‘I did have a few worries about my vision’: May opens up on Hawkins hit

Melbourne defender Steven May has opened up about the “scary” incident from which he temporarily lost his sight in one eye after a stray elbow from Geelong great Tom Hawkins.

May suffered eye socket damage and a concussion in a clash against the Cats at the MCG in round four, when his right eye was bloodied and immediately closed over after he had tackled Hawkins, who was spun around and collected May with his left arm.

Steven May celebrates Melbourne’s win over the Bulldogs in round 11.Credit:Getty Images

“It was unexpected – I just remember trying to tackle him and the next minute I was on the ground with a swollen face,” May said on Monday.

“I did have a few worries about my vision because I couldn’t open my eye for a few days because of the swelling.

“That was a little bit scary I guess because I had never been in that situation. But the doctors assured me that I would be fine and it’s just swelling.

“I was lucky enough to get back in a couple of weeks and get back into the team because, when the team is going well, it’s where you want to be, be a part of it.

“It seems to be healing nicely now. (I) had my check ups with the surgeon, everything looks all good apart from a little scar.”

Despite fears he would be sidelined for a month after surgery, May missed only the one match, against Hawthorn, and was also able to pass concussion tests in time to face Richmond.

“Just being able to open your eyes was a huge relief,” May said.

Hawkins, who apologised to May as he lay on the turf, later sought the Demon’s number through Shannon Byrnes, the former Cat and now Demons’ runner, and twice checked in on the former Gold Coast Suns co-captain.

“I have played on ‘Hawk’ for most of my career. He is a terrific competitor, a very humble man, and it was an accident,” May said.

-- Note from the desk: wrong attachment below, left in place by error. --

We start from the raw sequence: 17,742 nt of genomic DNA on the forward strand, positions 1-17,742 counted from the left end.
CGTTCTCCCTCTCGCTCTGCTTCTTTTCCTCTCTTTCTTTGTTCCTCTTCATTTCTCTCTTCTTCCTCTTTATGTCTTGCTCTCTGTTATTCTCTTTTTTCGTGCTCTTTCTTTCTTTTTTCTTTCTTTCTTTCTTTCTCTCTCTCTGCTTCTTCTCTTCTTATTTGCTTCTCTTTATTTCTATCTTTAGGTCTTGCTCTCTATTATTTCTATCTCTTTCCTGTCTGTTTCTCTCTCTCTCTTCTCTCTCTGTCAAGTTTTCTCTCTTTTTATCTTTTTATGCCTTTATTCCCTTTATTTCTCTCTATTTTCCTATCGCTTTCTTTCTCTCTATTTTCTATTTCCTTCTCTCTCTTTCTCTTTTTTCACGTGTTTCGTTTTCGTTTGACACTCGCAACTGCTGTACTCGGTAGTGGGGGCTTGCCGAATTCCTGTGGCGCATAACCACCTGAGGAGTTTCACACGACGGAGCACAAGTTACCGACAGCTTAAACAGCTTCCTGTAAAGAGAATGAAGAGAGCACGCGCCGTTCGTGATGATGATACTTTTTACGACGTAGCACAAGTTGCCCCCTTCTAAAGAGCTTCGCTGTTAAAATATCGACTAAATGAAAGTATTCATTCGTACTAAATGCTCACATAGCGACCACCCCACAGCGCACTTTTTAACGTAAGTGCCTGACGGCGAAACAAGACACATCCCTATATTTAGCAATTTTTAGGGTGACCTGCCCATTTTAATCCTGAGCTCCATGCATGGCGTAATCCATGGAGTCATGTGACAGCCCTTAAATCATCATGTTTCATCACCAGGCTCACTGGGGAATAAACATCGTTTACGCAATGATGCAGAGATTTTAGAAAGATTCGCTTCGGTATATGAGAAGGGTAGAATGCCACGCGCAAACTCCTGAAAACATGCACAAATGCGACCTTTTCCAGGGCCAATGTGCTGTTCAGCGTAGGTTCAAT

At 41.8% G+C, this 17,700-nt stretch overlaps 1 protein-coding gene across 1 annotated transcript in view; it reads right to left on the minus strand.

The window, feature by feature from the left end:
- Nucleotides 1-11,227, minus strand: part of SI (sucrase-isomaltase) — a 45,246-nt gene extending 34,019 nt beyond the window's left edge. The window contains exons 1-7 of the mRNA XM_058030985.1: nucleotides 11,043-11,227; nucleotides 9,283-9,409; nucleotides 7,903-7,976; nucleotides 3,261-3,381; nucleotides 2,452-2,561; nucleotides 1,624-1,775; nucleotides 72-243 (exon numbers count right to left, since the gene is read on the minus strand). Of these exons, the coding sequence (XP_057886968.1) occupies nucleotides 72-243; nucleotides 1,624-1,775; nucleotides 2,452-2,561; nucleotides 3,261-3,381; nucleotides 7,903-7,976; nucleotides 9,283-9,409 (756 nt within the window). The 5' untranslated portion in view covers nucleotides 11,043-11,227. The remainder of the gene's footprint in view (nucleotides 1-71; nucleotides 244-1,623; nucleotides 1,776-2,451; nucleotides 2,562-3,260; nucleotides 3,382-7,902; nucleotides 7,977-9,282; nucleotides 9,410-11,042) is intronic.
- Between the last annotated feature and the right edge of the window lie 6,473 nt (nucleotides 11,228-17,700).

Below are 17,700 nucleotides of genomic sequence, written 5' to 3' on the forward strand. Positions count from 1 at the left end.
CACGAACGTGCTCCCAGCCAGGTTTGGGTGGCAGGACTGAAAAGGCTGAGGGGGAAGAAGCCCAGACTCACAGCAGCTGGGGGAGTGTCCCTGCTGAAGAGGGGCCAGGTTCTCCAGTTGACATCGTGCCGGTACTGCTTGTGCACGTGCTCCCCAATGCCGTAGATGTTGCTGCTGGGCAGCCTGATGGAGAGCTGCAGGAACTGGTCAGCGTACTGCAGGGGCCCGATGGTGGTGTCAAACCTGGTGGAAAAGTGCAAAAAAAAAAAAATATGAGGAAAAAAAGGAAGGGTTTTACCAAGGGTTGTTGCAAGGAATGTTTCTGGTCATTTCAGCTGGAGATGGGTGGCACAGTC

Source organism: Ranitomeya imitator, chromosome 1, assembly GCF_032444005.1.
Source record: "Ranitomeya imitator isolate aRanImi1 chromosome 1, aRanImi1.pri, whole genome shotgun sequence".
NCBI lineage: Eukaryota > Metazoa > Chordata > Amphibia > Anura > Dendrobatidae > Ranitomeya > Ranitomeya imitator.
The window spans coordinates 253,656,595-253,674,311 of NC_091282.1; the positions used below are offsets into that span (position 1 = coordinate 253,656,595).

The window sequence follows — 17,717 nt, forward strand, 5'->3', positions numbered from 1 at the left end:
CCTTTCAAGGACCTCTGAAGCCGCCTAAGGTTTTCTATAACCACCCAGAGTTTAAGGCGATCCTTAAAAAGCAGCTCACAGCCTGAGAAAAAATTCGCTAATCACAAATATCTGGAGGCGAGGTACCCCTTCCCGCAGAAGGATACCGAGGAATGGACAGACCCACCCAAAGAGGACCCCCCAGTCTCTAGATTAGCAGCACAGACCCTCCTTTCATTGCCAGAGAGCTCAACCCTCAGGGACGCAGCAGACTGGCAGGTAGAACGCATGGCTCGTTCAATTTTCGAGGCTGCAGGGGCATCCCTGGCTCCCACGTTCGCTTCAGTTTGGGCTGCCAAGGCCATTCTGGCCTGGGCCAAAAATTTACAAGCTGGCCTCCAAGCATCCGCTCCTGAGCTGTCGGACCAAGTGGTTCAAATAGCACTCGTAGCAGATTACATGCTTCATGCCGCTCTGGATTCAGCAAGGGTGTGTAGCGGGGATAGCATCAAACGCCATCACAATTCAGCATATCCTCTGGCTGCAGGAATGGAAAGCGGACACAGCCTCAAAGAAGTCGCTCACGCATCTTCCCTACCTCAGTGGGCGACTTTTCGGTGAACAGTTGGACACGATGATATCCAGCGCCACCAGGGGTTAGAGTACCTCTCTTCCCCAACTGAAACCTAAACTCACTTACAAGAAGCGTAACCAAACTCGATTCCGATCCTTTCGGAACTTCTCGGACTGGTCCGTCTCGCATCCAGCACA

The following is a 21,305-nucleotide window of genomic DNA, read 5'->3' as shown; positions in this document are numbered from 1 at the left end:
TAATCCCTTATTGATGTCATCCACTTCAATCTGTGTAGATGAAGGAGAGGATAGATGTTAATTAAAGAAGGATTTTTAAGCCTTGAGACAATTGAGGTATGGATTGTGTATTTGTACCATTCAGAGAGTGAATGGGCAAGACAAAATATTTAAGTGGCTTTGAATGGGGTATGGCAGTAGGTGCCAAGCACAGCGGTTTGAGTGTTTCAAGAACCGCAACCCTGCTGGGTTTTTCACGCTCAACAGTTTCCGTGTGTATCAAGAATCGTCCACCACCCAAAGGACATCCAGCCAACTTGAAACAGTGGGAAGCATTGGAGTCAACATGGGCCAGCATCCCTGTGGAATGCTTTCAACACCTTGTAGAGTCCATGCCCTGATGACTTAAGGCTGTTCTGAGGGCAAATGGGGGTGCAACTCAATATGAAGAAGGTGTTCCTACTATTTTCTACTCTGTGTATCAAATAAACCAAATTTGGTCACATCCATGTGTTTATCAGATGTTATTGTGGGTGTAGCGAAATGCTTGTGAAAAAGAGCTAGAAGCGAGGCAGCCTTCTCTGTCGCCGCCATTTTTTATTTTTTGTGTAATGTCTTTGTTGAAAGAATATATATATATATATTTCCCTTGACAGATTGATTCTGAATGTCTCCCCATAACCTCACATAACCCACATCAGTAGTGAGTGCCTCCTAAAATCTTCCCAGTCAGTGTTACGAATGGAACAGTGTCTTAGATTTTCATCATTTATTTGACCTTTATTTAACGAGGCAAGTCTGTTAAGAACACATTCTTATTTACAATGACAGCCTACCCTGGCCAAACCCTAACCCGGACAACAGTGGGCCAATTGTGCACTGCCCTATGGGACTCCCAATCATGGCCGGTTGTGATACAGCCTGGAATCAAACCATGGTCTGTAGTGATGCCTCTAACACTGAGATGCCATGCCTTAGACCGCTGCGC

May was understandably keen to return to a side that is now sitting outright on top of the ladder with a 10-1 win-loss record.

Having already disposed of fellow premiership fancies the Tigers and Western Bulldogs, the next challenge is a surging Brisbane on Friday night, a clash that was scheduled for Alice Springs but increasingly appears set for Sydney.

The Demons and Lions are elite in several statistical categories. The Demons are ranked fifth in points for and second for points against, but one area of major development has been their ability to score from intercepts and turnovers. They are second in scores from intercepts differential, outscoring their opposition by 20.5 points per game, according to Champion Data.

Jake Lever, who has the most intercepts of any player ever after round 11, and May have been central to this.

“The intercept marking is actually a reflection of our pressure up the field,” May said.

“Our whole back six really relish the opportunity to intercept the ball and help propel our attack, but it’s nowhere without our forward pressure and our mids getting back to help.”

The Demons have also made it a priority to man-up and work hard on defensive transition, a selfless attitude which hadn’t been always been a trait.

Jake Lever and Steven May make up one of the AFL’s most formidable key defensive duos.Credit:Getty Images

Hard-running wingman Ed Langdon, an unheralded star this season, will miss this week because of concussion but it could allow Nathan Jones or Oskar Baker to return.

“Last year we built a lot of trust in the hub and a lot of trust in the gameplan through the coaches,” May said.

“Having (assistant coach) Adem Yze come in and put a different spin in the midfield … took a little bit for us to understand, but I think everyone is really grasping the gameplan now that the coach (Simon Goodwin) is putting together. We have a lot of belief – we believe that we can beat anyone given we play the right way.”

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